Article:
SOT Global Initiative Funds Support HOT SIG Outreach in Argentina


By Alvaro Puga posted 11-21-2012 13:41


Alvago Puga and Attendees.jpgBy Alvaro Puga, Ofelia A. Olivero, and Marta A. Carballo

In recent years, it has been a mandate from SOT Council and a continued key mission of the Society to increase the efforts to establish strong global ties with its world-wide counterparts. Through conversations with the Special Interest Group (SIG) Hispanic Organization of Toxicologists (HOT) dating back to the 2010 SOT Annual Meeting in Salt Lake City, it was agreed that an outreach program where SOT scientists would participate as speakers at regional toxicology meetings in developing countries would be a good place to start. Several regional Toxicology societies in Spanish-speaking countries were contacted by HOT members and the Argentinian Toxicology Association (ATA) was the first to invite a group of SOT scholars, including Ofelia A. Olivero, Braulio D. Jiménez-Vélez, Julio C. Dávila, José E. Manautou, and Alvaro Puga, to present their research at its annual 2010 meeting. Last October, with the invitation of the President of the Argentine Toxicology Association (ATA), Marta A. Carballo, and the support from the Global Strategy Task Force and the SOT Council Subcommittee for Non-SOT Meeting, Component, and Global Funding, Ofelia A. Olivero and Alvaro Puga returned to Buenos Aires to attend the XXX Jornadas Argentinas Disciplinarias de Toxicología, dedicated to the 50th anniversary of the creation of the first hospital unit on Clinical Toxicology in Argentina. For this opportunity ATA supported the lodging of the SOT scholars, as well as others invited speakers as Graciela Spivak and Phil Hanawalt from Stanford University, María Eugenia Gonsebatt from UNAM (México), and Julie Dutil from the Ponce School of Medicine (Puerto Rico). For additional information about SOT Global Initiative Funding, visit the SOT website.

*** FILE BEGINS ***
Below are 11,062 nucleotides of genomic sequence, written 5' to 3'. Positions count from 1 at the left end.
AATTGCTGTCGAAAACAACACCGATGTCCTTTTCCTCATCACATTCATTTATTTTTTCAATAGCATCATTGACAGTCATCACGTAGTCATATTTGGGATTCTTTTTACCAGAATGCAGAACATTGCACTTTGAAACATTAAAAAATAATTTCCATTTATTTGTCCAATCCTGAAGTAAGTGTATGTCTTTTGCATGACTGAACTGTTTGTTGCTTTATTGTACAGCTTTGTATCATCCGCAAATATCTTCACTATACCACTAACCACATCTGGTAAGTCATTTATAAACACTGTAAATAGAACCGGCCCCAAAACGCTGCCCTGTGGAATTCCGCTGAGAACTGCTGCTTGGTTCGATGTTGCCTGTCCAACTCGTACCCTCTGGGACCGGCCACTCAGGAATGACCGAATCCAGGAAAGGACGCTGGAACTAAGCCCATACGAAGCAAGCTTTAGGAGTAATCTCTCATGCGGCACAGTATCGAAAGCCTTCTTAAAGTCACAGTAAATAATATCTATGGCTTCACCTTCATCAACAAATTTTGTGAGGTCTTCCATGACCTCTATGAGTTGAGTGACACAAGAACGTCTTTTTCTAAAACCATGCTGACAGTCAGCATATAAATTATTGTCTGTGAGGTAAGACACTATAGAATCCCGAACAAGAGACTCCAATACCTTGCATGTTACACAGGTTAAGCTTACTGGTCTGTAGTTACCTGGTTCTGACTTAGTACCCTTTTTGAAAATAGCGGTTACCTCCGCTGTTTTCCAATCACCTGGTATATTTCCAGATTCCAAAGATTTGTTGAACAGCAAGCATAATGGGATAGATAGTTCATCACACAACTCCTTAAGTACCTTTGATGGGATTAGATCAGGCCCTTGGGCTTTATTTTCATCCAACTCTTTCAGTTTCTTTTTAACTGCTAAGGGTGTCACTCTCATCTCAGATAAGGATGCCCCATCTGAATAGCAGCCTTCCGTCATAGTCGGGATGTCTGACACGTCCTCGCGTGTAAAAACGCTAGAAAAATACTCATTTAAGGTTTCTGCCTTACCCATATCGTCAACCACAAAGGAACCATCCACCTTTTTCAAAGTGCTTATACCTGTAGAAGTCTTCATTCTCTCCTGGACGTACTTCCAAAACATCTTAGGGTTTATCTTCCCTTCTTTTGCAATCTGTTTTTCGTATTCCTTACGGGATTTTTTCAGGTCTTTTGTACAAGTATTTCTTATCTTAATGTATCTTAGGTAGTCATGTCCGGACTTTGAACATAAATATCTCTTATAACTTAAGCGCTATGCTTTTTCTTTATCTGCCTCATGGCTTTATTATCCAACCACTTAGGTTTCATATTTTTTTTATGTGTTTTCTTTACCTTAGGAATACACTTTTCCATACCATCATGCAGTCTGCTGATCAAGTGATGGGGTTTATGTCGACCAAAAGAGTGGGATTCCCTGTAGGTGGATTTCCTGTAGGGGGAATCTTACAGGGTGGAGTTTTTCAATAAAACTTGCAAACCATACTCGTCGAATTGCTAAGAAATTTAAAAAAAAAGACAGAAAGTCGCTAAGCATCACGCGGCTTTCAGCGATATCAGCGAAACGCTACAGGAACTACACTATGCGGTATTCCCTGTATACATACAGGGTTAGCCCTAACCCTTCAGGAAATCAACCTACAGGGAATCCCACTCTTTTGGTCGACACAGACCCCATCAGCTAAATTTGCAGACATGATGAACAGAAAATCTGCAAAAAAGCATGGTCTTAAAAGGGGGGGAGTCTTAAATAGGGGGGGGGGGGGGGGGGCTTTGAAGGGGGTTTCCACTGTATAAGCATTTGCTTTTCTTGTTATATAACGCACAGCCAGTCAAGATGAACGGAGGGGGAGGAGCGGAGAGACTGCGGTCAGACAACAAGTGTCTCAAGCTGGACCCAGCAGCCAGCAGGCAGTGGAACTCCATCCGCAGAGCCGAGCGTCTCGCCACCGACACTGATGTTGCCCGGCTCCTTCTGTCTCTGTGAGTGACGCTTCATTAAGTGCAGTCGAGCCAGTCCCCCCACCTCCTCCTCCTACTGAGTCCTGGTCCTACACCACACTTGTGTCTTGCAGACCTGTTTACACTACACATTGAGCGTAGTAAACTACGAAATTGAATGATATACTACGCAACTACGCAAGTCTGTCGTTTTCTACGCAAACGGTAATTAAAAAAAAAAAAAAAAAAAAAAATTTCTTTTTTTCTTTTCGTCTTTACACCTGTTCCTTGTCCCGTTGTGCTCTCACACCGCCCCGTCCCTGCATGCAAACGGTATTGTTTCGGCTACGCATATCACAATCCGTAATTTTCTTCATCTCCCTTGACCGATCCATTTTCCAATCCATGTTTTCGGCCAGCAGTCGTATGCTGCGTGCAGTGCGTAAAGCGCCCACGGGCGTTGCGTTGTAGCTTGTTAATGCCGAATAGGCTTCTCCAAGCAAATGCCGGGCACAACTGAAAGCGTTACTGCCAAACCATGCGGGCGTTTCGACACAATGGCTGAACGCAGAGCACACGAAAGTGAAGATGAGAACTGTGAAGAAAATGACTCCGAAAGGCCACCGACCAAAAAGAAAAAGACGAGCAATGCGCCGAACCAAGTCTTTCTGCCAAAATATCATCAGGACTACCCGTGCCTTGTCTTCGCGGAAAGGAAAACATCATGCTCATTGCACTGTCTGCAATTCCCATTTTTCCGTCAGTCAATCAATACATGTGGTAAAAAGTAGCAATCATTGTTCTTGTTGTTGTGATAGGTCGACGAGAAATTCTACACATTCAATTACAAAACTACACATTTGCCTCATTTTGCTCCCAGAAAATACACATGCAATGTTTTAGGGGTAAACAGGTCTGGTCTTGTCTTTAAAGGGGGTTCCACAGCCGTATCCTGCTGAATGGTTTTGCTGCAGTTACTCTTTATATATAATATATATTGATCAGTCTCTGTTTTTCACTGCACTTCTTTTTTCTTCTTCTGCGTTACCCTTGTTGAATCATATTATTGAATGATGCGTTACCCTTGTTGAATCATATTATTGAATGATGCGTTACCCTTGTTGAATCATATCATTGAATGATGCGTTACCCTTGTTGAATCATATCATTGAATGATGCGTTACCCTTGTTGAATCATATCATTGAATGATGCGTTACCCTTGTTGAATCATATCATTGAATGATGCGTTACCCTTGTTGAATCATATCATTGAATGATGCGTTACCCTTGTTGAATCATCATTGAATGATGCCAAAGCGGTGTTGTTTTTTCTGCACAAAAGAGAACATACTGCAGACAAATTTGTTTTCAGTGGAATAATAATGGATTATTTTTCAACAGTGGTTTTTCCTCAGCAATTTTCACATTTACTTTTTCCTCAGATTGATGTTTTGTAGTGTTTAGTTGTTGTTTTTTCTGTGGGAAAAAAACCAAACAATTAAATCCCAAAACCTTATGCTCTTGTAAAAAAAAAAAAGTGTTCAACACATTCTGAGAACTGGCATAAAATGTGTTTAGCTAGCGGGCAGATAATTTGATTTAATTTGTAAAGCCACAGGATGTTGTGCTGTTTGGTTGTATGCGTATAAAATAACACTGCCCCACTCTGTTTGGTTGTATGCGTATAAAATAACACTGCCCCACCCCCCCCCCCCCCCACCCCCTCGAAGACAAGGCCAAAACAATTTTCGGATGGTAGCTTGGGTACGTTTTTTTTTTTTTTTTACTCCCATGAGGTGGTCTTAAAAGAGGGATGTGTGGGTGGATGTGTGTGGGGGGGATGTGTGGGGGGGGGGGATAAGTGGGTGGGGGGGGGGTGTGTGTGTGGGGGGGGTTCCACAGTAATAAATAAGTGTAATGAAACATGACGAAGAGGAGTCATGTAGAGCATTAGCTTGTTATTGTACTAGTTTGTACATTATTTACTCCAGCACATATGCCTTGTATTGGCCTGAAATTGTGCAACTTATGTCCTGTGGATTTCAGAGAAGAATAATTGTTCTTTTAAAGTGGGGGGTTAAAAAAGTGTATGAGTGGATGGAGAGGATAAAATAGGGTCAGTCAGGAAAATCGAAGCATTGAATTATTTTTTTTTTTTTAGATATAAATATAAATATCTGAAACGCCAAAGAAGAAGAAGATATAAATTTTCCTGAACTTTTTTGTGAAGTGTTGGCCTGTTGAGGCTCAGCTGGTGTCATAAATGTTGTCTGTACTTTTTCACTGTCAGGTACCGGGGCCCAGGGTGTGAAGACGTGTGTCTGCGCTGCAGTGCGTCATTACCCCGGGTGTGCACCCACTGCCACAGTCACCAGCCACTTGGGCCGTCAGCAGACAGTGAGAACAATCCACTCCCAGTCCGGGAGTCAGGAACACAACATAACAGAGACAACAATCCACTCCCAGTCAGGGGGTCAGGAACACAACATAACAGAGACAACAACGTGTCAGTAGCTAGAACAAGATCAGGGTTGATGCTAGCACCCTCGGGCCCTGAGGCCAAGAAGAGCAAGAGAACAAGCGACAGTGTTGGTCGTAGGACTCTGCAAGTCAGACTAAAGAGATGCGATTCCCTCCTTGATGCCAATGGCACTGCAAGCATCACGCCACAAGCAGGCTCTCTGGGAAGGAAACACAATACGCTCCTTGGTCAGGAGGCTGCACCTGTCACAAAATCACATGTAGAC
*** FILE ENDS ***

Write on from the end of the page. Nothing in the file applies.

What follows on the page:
NewOfelia20121025_142217.jpgThe meeting program included several Symposia, with presentations on Ecotoxicology, Radiotoxicological Protection, Clinical and Legal Toxicology and Environmental Catastrophes. Dr. Puga opened the program with the Keynote presentation discussing the current understanding of arsenic methylation and its role in epigenetics. An international panel of presenters on Cellular Responses to Genetic Damage included Dr. Olivero, who described her current work on DNA repair of damage caused by anti-AIDS drugs. She also chaired and conducted a workshop on Peer Instruction and Mentoring that attracted a large number of attendants. Considering the successful results, Dr. Carballo is planning for the next year to develop a full-day workshop on this subject for the School of Pharmacy and Biochemistry, the University of Buenos Aires. 

There was ample opportunity to network with the more than 300 scientists that attended the meeting, not just from Argentina, but also from neighboring countries, such as Chile, Paraguay, Uruguay, and Brazil and to talk about participation in SOT, the SOT Annual Meeting, and the benefit of SOT membership. The recently formed Chilean Society of Toxicology was represented by Lucía del Carmen Molina Lagos who was invited to join HOT.

It is expected that contacts such as this will lead to long-lasting relationships with toxicology scientists in other countries.The ATA is confident that SOT will have a presence at the next XVIII Argentinian Congress of Toxicology that will take place in Buenos Aires in September of 2013.